The new coronavirus variant, Omicron, having a “horrific” spike profile has sparked a global alarm with countries rushing to impose travel curbs. The new variant, now designated as a ‘variant of concern’ by WHO, has been found in as many as 15 countries at a time when Europe was already battling a surge of infections.
Earlier in the day, WHO said the variant, first detected in southern Africa, was a “highly divergent variant with a high number of mutations… some of which are concerning and may be associated with immune escape potential and higher transmissibility”.
“The likelihood of potential further spread of Omicron at the global level is high,” WHO cautioned in a technical note.
On Monday, Netherlands, Denmark and Australia also reported cases of the new strain. Several countries have already clamped travel restrictions, including closing borders on South Africa and its neighbouring nations, while India revised its guidelines for international fliers from ‘at risk’ nations.
India is, however, yet to report any case of the new strain, though alarm has been sounded as returnees from South Africa in Maharashtra and Karnataka were reported to have tested positive for Covid-19.
With the threat of the new variant looming large, scientists and health experts have been scrambling to find answers to some of the most vital questions: How dangerous is the new variant? Will it outrun even the Delta variant of Covid-19? Will vaccines now work? What is the level of severity? How transmissible is it?
John Moore, a professor of microbiology and immunology at Weill Cornell Medical College in New York, told Reuters, “So the question, really, is how transmissible Omicron is relative to Delta. That’s the major, major, major thing that we need to know.” But it would be quite sometime since we get a definitive answer to that.
The WHO said it is in touch with researchers across the globe to better understand the nature of Omicron and new findings are likely to come within days and weeks.
Will vaccines work against ‘Omicron’ variant?
Former Indian Council of Medical Research (ICMR) scientist Dr Raman Gangakhedkar on Monday told News18 that vaccines may provide only partial protection against the new ‘heavily mutated’ variant of SARS-CoV-2. Amid growing concerns over Omicron, the epidemiologist said the surveillance of the ‘Omicron’ variant will not be difficult if the government re-up its ante in testing, tracing, tracking and isolation.
Gangakhedkar emphasised that public has an important role to play by following the basic rules of wearing masks, maintaining hand hygiene and social distancing. “Omicron is going to hunt all those who are vulnerable or non-vaccinated. Everyone must make efforts to protect themselves against the virus and not provide an opportunity for the virus to enter, replicate and thus mutate further inside their body," he said.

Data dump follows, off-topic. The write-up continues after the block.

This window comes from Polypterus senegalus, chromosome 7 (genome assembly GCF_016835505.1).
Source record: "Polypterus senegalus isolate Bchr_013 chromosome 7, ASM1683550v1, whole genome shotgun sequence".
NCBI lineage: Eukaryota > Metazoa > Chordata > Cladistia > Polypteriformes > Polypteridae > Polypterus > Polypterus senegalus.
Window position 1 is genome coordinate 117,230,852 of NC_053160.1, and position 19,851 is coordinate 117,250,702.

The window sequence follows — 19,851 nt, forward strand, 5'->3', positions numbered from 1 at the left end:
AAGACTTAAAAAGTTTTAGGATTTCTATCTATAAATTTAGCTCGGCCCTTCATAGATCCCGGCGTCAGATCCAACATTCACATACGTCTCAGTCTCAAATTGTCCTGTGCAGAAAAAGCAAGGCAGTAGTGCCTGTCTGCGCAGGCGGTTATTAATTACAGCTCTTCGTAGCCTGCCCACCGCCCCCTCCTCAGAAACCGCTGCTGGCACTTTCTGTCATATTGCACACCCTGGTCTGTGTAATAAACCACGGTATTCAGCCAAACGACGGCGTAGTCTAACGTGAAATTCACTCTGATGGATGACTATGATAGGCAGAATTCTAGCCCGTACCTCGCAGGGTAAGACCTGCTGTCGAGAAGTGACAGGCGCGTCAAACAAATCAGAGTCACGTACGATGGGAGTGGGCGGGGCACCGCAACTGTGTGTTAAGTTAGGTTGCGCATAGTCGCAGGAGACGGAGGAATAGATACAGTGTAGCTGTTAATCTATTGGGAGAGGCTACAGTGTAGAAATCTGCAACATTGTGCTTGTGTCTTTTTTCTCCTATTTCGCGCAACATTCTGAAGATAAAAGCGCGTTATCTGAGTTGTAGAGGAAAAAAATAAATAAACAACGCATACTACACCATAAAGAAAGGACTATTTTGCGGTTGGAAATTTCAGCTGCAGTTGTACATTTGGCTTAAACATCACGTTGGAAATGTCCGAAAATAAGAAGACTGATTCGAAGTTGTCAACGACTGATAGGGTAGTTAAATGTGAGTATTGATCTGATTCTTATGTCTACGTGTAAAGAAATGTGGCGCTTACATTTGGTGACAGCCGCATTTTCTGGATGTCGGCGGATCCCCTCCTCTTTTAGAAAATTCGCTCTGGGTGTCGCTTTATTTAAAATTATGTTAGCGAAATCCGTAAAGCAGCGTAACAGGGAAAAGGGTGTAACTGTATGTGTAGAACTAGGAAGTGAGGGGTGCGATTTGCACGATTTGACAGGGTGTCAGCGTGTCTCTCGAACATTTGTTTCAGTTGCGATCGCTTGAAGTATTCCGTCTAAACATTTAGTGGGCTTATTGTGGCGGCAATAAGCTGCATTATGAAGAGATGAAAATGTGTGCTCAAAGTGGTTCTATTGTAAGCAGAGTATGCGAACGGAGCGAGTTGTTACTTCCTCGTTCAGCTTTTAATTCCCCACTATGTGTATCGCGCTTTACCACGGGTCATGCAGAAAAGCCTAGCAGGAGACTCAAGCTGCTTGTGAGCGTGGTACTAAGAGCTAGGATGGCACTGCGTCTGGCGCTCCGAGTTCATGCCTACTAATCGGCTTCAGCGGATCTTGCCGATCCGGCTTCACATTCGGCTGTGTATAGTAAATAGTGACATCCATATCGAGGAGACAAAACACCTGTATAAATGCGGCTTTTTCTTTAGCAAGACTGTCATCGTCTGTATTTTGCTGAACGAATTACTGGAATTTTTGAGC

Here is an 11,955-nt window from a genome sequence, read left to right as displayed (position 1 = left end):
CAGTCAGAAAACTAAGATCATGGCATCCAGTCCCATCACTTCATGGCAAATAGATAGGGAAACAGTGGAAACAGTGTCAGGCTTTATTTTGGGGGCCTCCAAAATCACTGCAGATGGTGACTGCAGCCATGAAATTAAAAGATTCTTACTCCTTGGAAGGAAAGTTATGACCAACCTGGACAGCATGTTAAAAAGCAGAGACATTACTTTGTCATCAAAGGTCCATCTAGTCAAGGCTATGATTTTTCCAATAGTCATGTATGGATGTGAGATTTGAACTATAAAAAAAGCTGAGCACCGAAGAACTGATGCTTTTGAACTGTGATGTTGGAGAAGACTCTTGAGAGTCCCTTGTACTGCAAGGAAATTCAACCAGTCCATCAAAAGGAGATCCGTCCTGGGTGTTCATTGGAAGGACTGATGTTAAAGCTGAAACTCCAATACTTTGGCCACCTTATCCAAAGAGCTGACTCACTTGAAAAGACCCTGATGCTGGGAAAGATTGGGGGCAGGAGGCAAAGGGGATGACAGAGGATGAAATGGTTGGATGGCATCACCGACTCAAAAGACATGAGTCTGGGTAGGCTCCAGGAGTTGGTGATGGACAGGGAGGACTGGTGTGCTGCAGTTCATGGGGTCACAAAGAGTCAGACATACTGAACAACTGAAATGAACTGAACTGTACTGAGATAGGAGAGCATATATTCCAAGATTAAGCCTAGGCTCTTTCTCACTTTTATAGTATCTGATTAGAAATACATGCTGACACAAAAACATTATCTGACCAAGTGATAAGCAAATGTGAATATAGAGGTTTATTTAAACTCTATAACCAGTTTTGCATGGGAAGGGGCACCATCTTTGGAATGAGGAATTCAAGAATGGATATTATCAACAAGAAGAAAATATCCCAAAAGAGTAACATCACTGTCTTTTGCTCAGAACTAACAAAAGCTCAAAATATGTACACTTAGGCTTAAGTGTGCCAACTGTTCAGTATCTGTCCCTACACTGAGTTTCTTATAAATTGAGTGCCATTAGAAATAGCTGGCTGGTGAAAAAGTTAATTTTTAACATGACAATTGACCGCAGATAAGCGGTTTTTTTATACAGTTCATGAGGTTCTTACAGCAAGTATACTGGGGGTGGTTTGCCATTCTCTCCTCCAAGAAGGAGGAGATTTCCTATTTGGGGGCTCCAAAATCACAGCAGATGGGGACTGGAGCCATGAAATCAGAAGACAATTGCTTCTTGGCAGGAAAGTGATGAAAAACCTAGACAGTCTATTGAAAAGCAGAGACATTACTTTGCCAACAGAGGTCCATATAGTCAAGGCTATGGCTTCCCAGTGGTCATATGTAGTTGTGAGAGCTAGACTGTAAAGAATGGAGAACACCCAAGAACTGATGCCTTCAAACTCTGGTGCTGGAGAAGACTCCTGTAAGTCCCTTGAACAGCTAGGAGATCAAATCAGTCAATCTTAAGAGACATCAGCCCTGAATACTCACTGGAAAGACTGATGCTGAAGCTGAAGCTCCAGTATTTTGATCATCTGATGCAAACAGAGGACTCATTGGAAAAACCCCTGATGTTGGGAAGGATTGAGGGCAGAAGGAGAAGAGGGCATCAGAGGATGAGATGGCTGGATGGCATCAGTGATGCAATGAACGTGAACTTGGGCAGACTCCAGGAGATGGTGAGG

Meanwhile, Dr Chandrakant Lahariya, India’s leading expert on COVID-19 disease and vaccines, said, that “vaccines are effective but do not offer 100 per cent protection’. “There are breakthrough infections with all vaccines and even with existing variants, including the Delta variant. It is yet to be seen whether the rate of breakthrough infections would be similar, lower or higher with Omicron. While the need for more neutralising antibodies against the variant or a reduction in vaccine effectiveness is a possibility, as has been with other variants, there is every reason to believe that vaccines are still going to work," he said.
In another development, Russia on Monday said that its Sputnik V and Sputnik Light covid-19 vaccines will “neutralise" the new heavily mutated ‘Omicron’ variant of the virus. As major pharmacies rush to test their jabs for it, the Gamaleya Research Institute of Epidemiology and Microbiology said that it believes the vaccines have “highest efficacy vs other mutations".
Novavax Inc said on Friday it had started working on a version of its Covid-19 vaccine to target the variant detected in South Africa and would have the shot ready for testing and manufacturing in the next few weeks.
The company’s Covid-19 shot contains an actual version of the virus’ spike protein that cannot cause disease but can trigger the immune system. The vaccine developer said it had started developing a spike protein specifically based on the known genetic sequence of the variant, B.1.1.529. “The initial work will take a few weeks," a company spokesperson said.
International Travel Curbs
Paraguay on Monday joined the list of countries to have announed ban or restrictions on travel for foreigners. It has imposed a travel ban on foreigners from 10 African countries in a bid to prevent entry of the Omicron COVID-19 variant, the South American nation’s migration authorities said on Monday, amid concerns about its spread worldwide.
South Korea on Sunday restricted the issuance of visas and travel from Botswana, Eswatini, Lesotho, Malawi, Mozambique, Namibia, South Africa and Zimbabwe. A 10-day compulsory quarantine at a special facility, along with three PCR tests, are mandatory for travellers from these countries.
Meanwhile, Japan on Monday announced that it would bar foreign arrivals from Tuesday and philippines on Sunday barred arrivals from seven European countries – including the Netherlands, Belgium and Italy.
Singapore has postponed the opening of quarantine-free “travel lanes” with United Arab Emirates, Qatar and Saudi Arabia that was scheduled to be launched next week.
The United Kingdom, Japan, Brazil, Thailand, Singapore, Tukey, Egypt, Dubai, Saudi Arabia, Bahrain and Jordan have also announced restrictions on flights and travelers from southern African nations in light of the new ‘Omicron’ variant.